It seems almost superfluous to say that as we get older we have more experience in life and we learn how to deal with things better. Yet it does need to be said, because it’s something that we all forget, from time to time. We go through life lamenting our struggles; yet we rarely seek advice from those who have gone before.
The fact is that grandparents don’t have all the answers. But they do have life experience. And that experience is valuable.
Changes in Circumstances
As we get older, we also learn to deal better with changes in our circumstances. Older people frequently lament not being able to think as quickly as they used to. That, however, is a good thing. Many younger people think too quickly. I know. I used to be one of them. I would fly into the fray, all headstrong and overconfident that I had all the answers, simply to fall flat on my face in embarrassment.
An amusing soliloquy comes to mind: When I was six, my father knew everything; when I was sixteen, it’s amazing how much he had forgotten; by the time I was twenty six, it’s amazing how much he had remembered, again.
That concept runs right through our lives. I look at my mother, now, and there are times when I will discuss my problems with her and benefit from her advice. There are also times when I wonder what happened to her intelligence! There are times when I will discuss things with my children to get their younger perspective. And there are times when I worry that they will never survive. And I have no doubt that my own children look at me in the same way. There are times when they ask my advice and act on it; so they obviously feel I know what I am talking about. And there are times when it seems that I am speaking a totally different language, because they look at me as if to say, “Are you real?”
A Changed Perspective
Recent experiences have set me thinking about this. Also, research about dealing with these experiences has made me aware of a big gap in the advice available for grandparents who love both their children and grandchildren, but who may be faced with the dilemma of protecting the family that they love so much. There is plenty of advice for parents on how to raise their children. And there is plenty of advice on being grandparents to children who go home at night.
But a number of my friends have recently been faced with having to make a choice that no one wants to make: They are having to choose between their children and their grandchildren.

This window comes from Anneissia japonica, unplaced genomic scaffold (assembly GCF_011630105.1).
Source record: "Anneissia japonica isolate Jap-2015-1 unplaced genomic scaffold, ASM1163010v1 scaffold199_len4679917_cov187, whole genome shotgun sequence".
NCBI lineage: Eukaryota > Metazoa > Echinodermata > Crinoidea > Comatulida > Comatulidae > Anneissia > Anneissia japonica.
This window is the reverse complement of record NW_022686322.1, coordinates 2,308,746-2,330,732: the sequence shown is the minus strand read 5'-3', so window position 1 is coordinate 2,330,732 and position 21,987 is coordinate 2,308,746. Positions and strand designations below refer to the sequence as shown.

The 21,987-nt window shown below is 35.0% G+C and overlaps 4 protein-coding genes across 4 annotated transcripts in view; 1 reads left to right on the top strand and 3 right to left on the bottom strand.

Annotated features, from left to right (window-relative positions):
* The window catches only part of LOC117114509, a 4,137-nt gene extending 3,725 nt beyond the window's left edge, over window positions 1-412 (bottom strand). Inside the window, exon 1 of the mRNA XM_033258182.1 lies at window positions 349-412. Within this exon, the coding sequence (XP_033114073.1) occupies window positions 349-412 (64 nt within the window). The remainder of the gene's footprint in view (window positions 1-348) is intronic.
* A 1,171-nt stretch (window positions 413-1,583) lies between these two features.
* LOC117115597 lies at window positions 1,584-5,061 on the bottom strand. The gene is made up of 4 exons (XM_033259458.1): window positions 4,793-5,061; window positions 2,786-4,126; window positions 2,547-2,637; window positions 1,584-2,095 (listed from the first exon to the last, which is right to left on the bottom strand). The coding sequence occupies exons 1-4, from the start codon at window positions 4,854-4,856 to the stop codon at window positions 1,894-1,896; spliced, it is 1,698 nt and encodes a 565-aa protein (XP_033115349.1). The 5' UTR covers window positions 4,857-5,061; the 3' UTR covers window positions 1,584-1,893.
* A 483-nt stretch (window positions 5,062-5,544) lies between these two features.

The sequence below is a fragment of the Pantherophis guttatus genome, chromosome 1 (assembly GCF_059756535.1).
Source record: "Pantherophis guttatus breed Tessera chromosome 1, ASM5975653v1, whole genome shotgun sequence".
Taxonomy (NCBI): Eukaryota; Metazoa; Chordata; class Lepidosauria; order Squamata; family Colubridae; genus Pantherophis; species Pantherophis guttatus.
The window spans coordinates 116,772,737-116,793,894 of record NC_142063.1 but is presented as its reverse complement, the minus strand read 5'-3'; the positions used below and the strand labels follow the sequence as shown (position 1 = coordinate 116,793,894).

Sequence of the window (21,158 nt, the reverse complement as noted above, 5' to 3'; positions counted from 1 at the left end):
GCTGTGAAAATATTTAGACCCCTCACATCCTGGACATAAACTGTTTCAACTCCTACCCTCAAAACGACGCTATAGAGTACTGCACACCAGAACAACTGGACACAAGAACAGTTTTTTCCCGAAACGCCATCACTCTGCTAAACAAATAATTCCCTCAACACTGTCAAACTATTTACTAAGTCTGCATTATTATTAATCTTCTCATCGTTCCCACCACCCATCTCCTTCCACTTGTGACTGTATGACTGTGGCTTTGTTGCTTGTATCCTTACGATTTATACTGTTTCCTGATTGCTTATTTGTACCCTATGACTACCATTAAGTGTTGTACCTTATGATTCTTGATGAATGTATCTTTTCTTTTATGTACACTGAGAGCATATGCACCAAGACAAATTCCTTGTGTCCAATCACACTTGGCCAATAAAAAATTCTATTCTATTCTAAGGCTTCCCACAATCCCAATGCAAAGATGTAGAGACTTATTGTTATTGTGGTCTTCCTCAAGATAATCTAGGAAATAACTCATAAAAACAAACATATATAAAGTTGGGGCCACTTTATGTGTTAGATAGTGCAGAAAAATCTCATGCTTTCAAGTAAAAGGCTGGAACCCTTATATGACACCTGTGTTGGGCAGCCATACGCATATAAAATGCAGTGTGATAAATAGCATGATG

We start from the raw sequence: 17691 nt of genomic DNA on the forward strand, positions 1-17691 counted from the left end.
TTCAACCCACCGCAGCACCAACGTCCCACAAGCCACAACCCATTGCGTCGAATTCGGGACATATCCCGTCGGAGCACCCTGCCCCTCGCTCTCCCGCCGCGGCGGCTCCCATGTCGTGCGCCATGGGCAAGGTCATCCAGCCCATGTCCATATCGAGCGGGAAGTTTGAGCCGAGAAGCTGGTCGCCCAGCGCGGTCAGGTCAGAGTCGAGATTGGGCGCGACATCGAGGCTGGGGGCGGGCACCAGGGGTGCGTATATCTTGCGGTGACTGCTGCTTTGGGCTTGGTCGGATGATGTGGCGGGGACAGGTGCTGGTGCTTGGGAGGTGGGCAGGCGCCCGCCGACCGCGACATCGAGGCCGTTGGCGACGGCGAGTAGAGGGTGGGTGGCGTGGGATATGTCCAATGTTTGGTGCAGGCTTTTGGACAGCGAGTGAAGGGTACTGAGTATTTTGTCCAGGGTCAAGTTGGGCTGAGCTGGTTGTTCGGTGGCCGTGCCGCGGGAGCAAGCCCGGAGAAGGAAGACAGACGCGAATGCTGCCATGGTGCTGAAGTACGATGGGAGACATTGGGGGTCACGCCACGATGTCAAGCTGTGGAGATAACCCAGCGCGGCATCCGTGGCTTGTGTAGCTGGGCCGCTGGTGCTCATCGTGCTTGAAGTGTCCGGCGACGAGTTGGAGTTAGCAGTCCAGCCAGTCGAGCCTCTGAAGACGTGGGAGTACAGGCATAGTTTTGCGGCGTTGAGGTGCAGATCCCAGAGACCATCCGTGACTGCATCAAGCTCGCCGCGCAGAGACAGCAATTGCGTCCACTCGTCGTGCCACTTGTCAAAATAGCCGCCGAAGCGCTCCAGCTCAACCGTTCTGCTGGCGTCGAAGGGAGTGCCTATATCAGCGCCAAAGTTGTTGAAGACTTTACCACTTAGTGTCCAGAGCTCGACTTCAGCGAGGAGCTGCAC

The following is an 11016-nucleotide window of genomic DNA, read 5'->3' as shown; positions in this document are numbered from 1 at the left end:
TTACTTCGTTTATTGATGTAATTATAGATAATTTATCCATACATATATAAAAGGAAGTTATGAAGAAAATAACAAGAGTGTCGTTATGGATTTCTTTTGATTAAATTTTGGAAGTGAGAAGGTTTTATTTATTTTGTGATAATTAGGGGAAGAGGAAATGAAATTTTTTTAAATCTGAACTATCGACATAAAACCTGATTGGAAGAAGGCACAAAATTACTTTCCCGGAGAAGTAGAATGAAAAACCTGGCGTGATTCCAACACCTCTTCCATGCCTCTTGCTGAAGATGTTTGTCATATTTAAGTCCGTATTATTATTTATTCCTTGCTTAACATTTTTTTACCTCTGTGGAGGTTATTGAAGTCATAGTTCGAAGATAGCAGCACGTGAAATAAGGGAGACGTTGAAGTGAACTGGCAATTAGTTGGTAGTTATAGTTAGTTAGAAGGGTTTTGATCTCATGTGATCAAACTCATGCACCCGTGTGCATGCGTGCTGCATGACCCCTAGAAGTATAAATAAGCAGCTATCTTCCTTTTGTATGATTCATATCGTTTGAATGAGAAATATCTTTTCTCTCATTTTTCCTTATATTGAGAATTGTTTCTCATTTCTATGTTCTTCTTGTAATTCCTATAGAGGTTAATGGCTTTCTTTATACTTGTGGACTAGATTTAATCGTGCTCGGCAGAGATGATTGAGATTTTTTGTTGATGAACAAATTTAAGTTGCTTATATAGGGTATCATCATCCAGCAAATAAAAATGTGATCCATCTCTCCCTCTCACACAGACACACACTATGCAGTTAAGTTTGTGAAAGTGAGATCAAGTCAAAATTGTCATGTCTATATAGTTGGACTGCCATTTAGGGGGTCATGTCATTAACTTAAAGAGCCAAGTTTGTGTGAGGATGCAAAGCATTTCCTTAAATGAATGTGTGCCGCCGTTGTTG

Let me say that again. They are having to choose between their children and their grandchildren. And that choice is not an easy one.
These grandparents are finding that, at an age when they were looking forward to having a life of their own, going for walks, holidays, simple meals out, they now have to care for a new generation of children, and their life is no longer their own. Their children have left home and the bedrooms have been tastefully redecorated. Some rooms have been set aside as offices; others as bedrooms for the grandchildren to spend the weekend.
But the pleasure of grandchildren was supposed to be that you borrowed them, had fun, then gave them back. For these grandparents, giving the children back is no longer an option.
I come from a part of the world where it was always traditional for at least the first child to live with his or her grandparents for a few years so that the mother could go back to work. That was the situation when I was born. But that has changed. Parents now take their responsibilities more seriously and grandparents find themselves roped in as unpaid babysitters while the mother goes back to work.
But that is not my friends’ experience. They are in the position of becoming parents to their grandchildren, not for a few days, not for a few years, but for life.
Now, as I said, there is a lot of advice out there for parents, a lot of advice for grandparents, and a lot of advice for foster parents. But there is very little advice for grandparent parents. They are left almost to their own devices.
A New Series